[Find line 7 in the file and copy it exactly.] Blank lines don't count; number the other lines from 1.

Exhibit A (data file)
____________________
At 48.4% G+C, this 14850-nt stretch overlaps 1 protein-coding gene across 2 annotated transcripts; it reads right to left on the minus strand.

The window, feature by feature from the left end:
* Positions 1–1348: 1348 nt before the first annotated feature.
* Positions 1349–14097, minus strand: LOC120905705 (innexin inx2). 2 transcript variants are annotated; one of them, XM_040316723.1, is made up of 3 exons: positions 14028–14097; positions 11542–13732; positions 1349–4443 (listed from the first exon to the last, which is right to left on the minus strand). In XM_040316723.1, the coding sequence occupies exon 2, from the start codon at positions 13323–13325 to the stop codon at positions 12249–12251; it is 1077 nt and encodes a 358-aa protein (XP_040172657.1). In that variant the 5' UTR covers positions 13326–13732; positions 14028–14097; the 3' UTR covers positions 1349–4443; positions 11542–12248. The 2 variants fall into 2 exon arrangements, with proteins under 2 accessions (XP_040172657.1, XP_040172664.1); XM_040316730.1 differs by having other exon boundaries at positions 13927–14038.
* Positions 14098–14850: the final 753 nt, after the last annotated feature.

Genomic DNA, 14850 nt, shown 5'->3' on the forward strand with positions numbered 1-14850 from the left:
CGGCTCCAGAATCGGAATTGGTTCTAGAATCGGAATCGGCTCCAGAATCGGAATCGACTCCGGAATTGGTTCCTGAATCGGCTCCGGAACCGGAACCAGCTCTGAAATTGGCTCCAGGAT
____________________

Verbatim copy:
CGGCTCCAGAATCGGAATTGGTTCTAGAATCGGAATCGGCTCCAGAATCGGAATCGACTCCGGAATTGGTTCCTGAATCGGCTCCGGAACCGGAACCAGCTCTGAAATTGGCTCCAGGAT